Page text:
The Pains of Being Pure at Heart – Days of Abandon
There were a couple golden weeks in 2009 where the Pains of Being Pure at Heart’s eponymous debut was my favorite thing in the world. And then reality set in and I realized that the reason I loved the album so much was because it reminded me of bands I already loved. I recognized that the band did little to differentiate themselves from their obvious influences and though enjoyable, the music was hollow. Same goes for the group’s sophomore effort, Belong, which added a beefier sonics but ultimately ended up sounding like Smashing Pumpkins half the time (and with Silversun Pickups having cornered the market on bands that sound like Smashing Pumpkins, it was an easy pass). The music is TOTALLY FINE. It’s really nice. I just can’t get past how this band manages to stay so obnoxiously derivative.
Still, despite the pains in my heart, I bit at Days of Abandon. Naturally, it’s the same old shit and I might as well be listening to the Field Mice or Adorable or any of the dreamy mope-pop greats from the late 80s/early 90s. It wouldn’t be totally hopeless if the songwriting was strong or personal, or if singer Kip Berman relied on anything but bland platitudes in his lyrics, but nope. There’s nothing here to set the Pains apart. Worst of all, in the band’s eternal sideways growth they’ve let the shoegaze elements bloat their songs into oblivion. The first three minutes of “Beautiful You” are some of the record’s strongest, but then the song doubles itself and calls attention to the repetition.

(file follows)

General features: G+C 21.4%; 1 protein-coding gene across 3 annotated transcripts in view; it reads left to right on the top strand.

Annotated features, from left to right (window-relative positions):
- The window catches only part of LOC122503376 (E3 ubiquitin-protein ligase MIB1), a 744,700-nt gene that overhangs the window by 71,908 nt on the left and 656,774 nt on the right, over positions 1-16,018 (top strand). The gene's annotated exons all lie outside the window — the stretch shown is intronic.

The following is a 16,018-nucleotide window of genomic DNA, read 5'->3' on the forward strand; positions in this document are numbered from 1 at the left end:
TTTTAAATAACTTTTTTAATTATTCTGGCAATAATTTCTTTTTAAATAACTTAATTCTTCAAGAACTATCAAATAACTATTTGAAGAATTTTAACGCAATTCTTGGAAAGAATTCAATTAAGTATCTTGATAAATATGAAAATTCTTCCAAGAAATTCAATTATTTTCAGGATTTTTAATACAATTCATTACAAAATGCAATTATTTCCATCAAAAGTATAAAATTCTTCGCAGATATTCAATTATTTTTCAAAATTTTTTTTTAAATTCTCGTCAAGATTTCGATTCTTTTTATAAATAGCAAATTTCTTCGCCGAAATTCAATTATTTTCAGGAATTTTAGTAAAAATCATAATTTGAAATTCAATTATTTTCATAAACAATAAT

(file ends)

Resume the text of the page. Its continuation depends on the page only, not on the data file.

It’s all very good and nice, but for a band that wears its heart in its name, their music is all form and no substance. No heart. No soul. Just pretty ethereal guitars, sensitive Sarah Records vocals, and a bunch of songs that sound like they would rather be in England 30 years ago than live in the present. It’s a shame, because it’s a gross waste of talent. I keep coming back to the Pains of Being Pure at Heart because I know these guys have the skill to make a great record but they just can’t figure out how to mature and move past their influences to make something of their own.
"Simple and Sure"